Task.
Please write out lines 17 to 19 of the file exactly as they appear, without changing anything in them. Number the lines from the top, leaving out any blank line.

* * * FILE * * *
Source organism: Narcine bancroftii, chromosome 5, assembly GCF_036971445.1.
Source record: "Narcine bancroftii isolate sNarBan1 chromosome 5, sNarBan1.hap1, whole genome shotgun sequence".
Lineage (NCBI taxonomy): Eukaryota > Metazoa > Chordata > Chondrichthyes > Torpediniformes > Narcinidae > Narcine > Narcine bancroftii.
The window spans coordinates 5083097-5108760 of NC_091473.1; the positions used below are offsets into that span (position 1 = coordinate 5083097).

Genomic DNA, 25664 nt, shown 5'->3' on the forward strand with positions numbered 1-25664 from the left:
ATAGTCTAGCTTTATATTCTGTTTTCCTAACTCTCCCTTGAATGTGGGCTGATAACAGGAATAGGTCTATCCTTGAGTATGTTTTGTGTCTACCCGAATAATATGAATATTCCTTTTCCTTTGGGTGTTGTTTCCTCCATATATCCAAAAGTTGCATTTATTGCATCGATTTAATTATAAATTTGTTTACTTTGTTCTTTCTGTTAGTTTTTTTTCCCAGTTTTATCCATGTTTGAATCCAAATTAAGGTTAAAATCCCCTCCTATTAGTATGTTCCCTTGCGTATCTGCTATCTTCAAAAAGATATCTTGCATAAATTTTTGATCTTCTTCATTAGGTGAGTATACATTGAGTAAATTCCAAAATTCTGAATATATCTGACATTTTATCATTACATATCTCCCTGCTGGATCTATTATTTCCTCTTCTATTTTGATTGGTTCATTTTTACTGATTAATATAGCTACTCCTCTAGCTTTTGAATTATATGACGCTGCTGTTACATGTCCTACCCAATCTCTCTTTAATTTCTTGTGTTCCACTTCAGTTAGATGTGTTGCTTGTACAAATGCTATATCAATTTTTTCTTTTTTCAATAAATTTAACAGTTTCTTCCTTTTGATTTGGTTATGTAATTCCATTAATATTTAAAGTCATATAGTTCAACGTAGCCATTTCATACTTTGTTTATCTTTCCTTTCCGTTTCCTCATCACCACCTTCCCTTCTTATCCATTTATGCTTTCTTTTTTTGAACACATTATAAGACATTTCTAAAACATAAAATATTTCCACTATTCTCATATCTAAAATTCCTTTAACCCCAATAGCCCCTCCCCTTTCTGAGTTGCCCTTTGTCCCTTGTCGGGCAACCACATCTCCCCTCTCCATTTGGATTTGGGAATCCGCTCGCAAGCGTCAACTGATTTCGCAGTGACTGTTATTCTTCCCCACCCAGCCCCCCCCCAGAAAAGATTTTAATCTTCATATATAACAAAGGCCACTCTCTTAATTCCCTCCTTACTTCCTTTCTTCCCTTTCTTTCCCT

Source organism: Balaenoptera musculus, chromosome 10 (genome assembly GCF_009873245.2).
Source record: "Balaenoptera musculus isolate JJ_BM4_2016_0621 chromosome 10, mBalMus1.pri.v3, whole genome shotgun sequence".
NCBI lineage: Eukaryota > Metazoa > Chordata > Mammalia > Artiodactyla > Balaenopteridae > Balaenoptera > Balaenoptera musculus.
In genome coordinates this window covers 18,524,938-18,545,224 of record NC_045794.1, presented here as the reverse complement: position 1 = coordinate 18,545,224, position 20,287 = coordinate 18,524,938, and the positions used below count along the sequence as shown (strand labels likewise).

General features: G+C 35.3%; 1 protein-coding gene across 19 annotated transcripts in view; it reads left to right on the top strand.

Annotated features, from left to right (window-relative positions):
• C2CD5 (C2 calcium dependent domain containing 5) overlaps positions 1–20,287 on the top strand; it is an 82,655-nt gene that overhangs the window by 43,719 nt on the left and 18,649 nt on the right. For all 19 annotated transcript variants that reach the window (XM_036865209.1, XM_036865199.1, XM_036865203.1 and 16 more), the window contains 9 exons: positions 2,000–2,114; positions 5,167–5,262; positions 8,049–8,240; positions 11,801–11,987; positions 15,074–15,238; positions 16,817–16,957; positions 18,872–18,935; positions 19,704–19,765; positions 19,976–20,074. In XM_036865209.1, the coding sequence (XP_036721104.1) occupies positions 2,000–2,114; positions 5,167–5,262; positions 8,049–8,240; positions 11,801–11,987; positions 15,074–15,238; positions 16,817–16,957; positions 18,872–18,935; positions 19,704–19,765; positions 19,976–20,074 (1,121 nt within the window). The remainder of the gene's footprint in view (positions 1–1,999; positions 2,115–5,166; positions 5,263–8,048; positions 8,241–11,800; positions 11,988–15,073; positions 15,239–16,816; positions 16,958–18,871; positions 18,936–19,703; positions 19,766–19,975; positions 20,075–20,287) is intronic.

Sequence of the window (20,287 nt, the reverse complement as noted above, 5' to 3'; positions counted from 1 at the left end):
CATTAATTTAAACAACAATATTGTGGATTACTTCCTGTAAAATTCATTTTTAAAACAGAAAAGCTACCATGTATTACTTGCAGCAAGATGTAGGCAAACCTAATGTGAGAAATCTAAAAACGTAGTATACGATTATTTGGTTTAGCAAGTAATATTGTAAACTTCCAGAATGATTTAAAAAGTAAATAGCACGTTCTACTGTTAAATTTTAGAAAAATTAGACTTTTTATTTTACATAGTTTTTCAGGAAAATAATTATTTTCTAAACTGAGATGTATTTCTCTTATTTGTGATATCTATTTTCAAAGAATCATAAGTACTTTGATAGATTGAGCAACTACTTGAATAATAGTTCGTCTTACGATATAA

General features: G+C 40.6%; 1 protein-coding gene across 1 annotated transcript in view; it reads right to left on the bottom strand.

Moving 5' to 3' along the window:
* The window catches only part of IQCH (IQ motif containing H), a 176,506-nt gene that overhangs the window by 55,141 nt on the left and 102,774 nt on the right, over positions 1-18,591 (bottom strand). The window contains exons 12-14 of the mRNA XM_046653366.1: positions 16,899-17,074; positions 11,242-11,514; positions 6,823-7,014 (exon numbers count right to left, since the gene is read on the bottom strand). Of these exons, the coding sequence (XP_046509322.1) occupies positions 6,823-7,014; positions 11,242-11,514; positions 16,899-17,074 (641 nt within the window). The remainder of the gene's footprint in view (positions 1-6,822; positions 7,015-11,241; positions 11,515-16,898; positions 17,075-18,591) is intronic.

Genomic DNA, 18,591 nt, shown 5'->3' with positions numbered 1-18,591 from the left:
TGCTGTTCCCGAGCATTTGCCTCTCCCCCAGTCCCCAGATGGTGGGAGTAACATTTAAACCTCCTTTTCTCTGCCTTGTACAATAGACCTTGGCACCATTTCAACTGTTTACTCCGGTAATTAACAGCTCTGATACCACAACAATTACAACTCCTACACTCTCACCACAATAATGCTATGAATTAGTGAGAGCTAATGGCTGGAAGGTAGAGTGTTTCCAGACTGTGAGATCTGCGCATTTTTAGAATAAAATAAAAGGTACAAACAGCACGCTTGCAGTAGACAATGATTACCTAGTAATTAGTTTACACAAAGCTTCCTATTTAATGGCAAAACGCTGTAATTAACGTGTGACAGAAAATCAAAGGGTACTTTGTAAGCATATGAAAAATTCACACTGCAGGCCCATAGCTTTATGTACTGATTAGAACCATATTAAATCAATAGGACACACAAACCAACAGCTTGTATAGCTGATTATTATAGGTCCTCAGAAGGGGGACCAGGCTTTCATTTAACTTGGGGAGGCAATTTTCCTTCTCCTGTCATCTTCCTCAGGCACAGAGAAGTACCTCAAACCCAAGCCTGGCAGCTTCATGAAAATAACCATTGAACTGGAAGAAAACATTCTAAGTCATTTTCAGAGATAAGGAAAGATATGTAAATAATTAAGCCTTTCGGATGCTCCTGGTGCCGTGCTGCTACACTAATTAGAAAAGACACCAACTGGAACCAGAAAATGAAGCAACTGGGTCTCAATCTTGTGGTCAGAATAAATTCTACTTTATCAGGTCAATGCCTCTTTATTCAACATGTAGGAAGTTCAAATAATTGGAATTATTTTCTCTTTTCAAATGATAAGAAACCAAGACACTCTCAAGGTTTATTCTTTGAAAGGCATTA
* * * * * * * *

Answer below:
Moving 5' to 3' along the window:
* The window catches only part of IQCH (IQ motif containing H), a 176,506-nt gene that overhangs the window by 55,141 nt on the left and 102,774 nt on the right, over positions 1-18,591 (bottom strand). The window contains exons 12-14 of the mRNA XM_046653366.1: positions 16,899-17,074; positions 11,242-11,514; positions 6,823-7,014 (exon numbers count right to left, since the gene is read on the bottom strand). Of these exons, the coding sequence (XP_046509322.1) occupies positions 6,823-7,014; positions 11,242-11,514; positions 16,899-17,074 (641 nt within the window). The remainder of the gene's footprint in view (positions 1-6,822; positions 7,015-11,241; positions 11,515-16,898; positions 17,075-18,591) is intronic.

Genomic DNA, 18,591 nt, shown 5'->3' with positions numbered 1-18,591 from the left: